Be prepared to be surprised

Category : General advice, Philosophy 2nd October 2020

Inside Yoga 309 (2/10/20)

We have heard the expression repeatedly over the past six months: uncertain times. Our reliable life is no longer reliable, because we want to know what is going on, and at present, we don’t know what will happen next. We want order, we want certainty and we want to go back to normal, if we can remember what that was!

And this is where Chaos Theory is so relevant and hopefully useful to you.

The Chaos Theory is summed up in a short expression: “Be prepared to be surprised”.

Simple really: if we accept that the life, the universe and everything else is not organised but chaos in action (and play) then would we cope better when things do not go the way we expected or planned for?

In many ways, I believe the answer is yes. We have a tendency to put too much faith (and yes “faith” is a useful word for this) in order and expectation. And when it goes the wrong way we struggle with the outcome and how to respond.

The current Covid-19 pandemic has thrown the metaphorical spanner in the works of our own certainty about what is normal life and what we expect to happen, daily, weekly, monthly and annually.

Politicians are human, I am told, and they also struggle with the contradictions that, at present, chaos is showing its true form, and they just want to be able to have control (or should that be take back control, but that slogan has been forgotten) and predict for us what is going to happen in the future. More fool them. They do not know what to do, no wonder it looks like they are making it up as they go, but they are trying to put chaos back in order. A tall order! Being politicians they seek short term fixes as this looks good as today’s headlines.

I am not excusing politicians, because that is their role: to lead and organise, even though it is clear that some of them are not up to the task, but what I want to focus on is how we can use our understanding, or perhaps I should say acceptance, of chaos theory as a way of learning to cope and live more easily with uncertainty and the unpredictability of our lives – especially this year!
Buddhism and yoga’s teachings ask us to look at our life from the perspective that we really do not know what will happen in the future, we cannot predict but we can be prepared, by focussing on how we live our lives right now in the present moment.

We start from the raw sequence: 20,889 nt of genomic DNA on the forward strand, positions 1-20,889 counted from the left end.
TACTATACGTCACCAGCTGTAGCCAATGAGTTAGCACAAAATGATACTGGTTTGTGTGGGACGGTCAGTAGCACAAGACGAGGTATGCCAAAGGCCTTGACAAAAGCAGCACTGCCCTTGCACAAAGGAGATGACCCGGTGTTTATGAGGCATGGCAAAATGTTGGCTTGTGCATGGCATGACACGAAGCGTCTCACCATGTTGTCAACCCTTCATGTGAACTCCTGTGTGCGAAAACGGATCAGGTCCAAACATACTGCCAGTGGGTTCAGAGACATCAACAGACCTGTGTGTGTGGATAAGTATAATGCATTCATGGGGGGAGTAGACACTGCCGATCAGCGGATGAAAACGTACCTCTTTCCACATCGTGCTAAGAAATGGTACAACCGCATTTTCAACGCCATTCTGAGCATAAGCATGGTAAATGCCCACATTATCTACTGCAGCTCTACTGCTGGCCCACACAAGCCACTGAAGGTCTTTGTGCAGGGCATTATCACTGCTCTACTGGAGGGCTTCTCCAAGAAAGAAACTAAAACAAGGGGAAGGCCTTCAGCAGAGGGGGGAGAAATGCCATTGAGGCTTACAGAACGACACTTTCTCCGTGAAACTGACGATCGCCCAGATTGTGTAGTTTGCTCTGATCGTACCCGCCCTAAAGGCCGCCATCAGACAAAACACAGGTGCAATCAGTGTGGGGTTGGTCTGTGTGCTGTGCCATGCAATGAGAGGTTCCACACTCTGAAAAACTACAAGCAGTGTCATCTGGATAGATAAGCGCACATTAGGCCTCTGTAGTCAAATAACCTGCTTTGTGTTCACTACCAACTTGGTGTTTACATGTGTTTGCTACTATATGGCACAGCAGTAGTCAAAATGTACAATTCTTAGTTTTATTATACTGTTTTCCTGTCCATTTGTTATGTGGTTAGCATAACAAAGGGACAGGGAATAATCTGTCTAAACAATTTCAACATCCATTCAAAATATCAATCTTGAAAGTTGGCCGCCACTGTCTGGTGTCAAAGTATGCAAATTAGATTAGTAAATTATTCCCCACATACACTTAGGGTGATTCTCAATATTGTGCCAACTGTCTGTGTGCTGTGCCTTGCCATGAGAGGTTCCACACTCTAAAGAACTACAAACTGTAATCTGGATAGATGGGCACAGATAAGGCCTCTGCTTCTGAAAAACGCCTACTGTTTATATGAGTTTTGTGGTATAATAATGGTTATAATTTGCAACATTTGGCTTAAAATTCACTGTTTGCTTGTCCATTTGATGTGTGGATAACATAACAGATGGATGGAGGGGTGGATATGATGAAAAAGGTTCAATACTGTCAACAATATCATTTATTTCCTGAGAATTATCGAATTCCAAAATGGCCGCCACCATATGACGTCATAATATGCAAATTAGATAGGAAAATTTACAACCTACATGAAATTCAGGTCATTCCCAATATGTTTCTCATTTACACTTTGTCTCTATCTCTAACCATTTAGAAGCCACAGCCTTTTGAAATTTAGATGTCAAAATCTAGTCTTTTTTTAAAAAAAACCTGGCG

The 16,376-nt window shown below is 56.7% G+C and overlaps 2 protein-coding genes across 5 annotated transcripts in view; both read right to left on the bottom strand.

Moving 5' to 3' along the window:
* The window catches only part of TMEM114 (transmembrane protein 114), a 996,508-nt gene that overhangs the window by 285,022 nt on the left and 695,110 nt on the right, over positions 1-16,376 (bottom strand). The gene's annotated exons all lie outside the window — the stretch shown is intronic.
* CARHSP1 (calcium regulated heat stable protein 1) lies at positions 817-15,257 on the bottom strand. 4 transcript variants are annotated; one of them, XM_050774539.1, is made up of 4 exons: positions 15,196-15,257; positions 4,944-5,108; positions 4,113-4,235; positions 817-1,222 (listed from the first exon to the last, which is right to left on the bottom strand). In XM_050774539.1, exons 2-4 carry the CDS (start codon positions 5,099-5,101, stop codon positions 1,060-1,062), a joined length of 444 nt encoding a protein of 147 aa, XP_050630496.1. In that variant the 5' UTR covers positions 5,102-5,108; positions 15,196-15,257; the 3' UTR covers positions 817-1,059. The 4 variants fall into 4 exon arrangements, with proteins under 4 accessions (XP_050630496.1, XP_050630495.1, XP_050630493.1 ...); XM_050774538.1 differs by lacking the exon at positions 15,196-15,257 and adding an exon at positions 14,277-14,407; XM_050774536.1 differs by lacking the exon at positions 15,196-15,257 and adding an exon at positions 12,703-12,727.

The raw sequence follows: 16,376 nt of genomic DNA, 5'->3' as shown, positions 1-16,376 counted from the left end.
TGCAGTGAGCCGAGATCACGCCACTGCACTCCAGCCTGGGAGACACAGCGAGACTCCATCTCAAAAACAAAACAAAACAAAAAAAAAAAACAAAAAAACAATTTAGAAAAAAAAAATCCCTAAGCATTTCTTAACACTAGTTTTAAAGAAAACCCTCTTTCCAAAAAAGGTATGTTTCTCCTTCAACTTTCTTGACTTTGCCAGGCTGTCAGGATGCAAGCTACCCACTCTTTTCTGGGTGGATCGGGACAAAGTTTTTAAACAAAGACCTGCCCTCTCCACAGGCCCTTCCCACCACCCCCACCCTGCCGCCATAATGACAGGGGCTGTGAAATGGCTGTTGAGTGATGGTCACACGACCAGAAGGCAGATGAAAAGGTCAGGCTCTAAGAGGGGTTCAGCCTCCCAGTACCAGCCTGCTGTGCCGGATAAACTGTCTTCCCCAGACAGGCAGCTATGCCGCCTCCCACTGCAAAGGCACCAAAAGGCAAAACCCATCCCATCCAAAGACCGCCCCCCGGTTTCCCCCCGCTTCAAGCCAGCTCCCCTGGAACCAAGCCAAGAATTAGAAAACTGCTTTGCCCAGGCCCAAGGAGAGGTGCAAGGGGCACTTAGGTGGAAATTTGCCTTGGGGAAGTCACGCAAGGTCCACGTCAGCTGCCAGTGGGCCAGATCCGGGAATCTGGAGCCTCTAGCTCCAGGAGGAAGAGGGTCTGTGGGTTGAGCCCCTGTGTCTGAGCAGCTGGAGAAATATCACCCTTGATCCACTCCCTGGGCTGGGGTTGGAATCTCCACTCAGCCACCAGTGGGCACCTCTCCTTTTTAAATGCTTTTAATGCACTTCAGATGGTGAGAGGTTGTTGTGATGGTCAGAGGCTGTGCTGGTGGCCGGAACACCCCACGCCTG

Some people think that the emphasis on the present moment negates the importance of planning for our future. The truth is that by being prepared for the present, means we are ready to respond to each and every moment appropriately, because the future every second becomes the present moment.

Hence the expression at the start: “be prepared”.

Meditation trains our minds to be prepared to see what arises, be it in our mind, or as an external event or situation, and to know how to respond to it appropriately. That way we are ready. So if stuff arises, good or bad, we are prepared and ready to respond.

If we take the view that life I filled with chaos, then perhaps we can be ready to deal with and cope with adversity. This is not meant to sound pessimistic, but realistic, because bad stuff does happen, when we least expect it!

If good stuff happens, well, we can then enjoy the pleasant surprise and joy of the wonderful moment, because it will not last forever or even very long. Again, not pessimistic, but realistic, because the present moment keeps changing, and by being prepared for change we are ready.

We make it harder for ourselves when we become rigid with our thoughts and expectations, wanting, wishing and expecting life to be a certain way.

Happiness can be found in life’s surprises, not its plans and rigidity.

This is why I like the chaos theory because for me it frees me to enjoy every day with more equanimity than I would otherwise. Expecting surprises helps, and being ready to respond is a more balanced way of living than expecting control and predictability.

Remember the scientists who have guided the politicians have consistently spoken about predictions in terms of probabilities, not certainty, but it is the politicians who live in the short term of positive expectation who have spoken of certainty and guarantees. More fool them. And us, who listen to their headline catchphrases rather than the details behind, because they don’t really know, and who does!

Be prepared to be surprised!

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